By Beth Terrell
Lately, I've had occasion to read a number of manuscripts from aspiring authors. Some have been excellent, some interesting but rough around the edges, and some in need of serious editing. One of the most frustrating issues I've seen is the grammatically polished manuscript that lacks emotional resonance. I hear the same complaint from others who are involved in the same endeavor as I. "This is very well written, but...," followed by a helpless gesture. "No spark." It's frustrating because these stories are written by good writers, writers who have worked at their craft and who clearly have ability.
Sometimes the plots are action-packed, but there's no one with whom the reader can be emotionally engaged. These stories, no matter how brilliantly-conceived, feel flat. Sometimes there is a remarkable prologue that is both poignant and authentic, with a richness of detail and a depth of emotion that made me say, "Yes! This is what it's all about." But then, chapter one would bring an adequately written scene with a reasonably likable protagonist doing things that ought to be rife with tension but somehow aren't. Often, the rest of the piece has no connection to the prologue, or the connection is only tangential. Sometimes the story is elegantly written, but the writer gets caught up in the language and forgets to tell the story. Beautiful writing can only carry a story so far; if there are twenty pages between the time our hero pours a vodka tonic and the time he takes his first sip of it, there's a good chance the story could use some tightening. (I'm talking about mystery/suspense, not literary fiction, but even in literary fiction, a writer who's going to try that had better be very, very good at it.)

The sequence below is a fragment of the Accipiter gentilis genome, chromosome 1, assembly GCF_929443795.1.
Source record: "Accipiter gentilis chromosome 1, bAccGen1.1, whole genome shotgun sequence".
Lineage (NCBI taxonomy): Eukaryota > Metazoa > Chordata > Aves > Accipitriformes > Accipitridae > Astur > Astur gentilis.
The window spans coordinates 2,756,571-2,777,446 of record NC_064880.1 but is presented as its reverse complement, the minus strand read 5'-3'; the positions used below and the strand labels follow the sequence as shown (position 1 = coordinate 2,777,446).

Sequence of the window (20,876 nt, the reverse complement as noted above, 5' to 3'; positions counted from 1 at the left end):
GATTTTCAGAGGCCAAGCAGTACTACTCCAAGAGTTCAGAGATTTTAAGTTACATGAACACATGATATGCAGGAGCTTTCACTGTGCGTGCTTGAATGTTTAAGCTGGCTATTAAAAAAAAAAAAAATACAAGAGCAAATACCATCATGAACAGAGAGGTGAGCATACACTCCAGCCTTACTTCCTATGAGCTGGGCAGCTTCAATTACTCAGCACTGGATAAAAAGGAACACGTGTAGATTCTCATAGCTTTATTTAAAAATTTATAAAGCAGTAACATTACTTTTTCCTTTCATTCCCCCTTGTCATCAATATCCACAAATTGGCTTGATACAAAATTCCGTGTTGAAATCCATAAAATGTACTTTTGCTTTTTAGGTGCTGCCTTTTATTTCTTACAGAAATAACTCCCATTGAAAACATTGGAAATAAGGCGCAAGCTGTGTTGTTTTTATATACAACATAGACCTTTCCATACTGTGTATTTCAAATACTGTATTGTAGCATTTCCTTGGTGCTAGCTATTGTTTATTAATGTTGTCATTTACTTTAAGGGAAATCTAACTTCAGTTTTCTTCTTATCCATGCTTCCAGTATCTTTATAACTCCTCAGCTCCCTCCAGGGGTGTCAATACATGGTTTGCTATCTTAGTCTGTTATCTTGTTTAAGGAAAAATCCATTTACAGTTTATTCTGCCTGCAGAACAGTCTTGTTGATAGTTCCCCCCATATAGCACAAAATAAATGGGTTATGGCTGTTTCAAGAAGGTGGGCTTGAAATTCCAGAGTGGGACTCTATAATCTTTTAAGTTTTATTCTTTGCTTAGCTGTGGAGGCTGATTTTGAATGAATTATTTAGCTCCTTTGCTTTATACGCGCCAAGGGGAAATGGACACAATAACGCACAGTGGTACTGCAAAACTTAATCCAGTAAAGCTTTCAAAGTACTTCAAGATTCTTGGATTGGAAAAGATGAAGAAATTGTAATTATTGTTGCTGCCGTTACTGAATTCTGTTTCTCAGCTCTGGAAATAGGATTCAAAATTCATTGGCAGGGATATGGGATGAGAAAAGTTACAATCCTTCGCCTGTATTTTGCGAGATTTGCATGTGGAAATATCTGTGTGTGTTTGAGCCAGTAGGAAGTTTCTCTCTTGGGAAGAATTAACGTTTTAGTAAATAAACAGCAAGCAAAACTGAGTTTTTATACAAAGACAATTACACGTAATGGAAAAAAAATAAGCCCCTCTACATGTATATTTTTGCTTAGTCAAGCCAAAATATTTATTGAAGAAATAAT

I think this happens for several reasons. First, we know our characters so well, we often think we've put things on the page that we haven't. "Of course she locked him out of the house and threw his electric guitar out the window. He knew her father was an abusive drunk who beat and humiliated her throughout her childhood, but he still came home three sheets in the wind after a night out with the boys." We know our character's motivations, but unless we find a way to (subtly) show our readers this, they'll just think she's an irrational witch who just broke her husband's most prized possession without warning.
Another reason may be that we tend to do more of what we do well. Elmore Leonard does dialogue very well. You'll notice that his books have a lot of dialogue. James Lee Burke is a master of description. Guess what his book is full of. Of course, Leonard and Burke are geniuses at what they do, but we lesser souls do the same thing. I'm good at character development. The first draft of my book had almost no plot at all, but boy did it have character development. It was one long character study with a little thread of mystery woven through it. I'm pretty good at dialogue too, so naturally, people in my first draft talked a lot. To make that book into something readable, I had to become aware of my strengths and weaknesses and then work hard to showcase the former and strengthen the latter. I'm still no James Lee Burke, but I learned how and when to describe things. I'm no Philip Margolin, but I learned how to plot.
Reading these manuscripts taught me that, while the ability to write beautifully is a great gift, it can only carry a book so far. The reader has to care about what happens---and they usually only care what happens if they care who it's happening to.
Give us someone to love, though, and we'll follow you anywhere.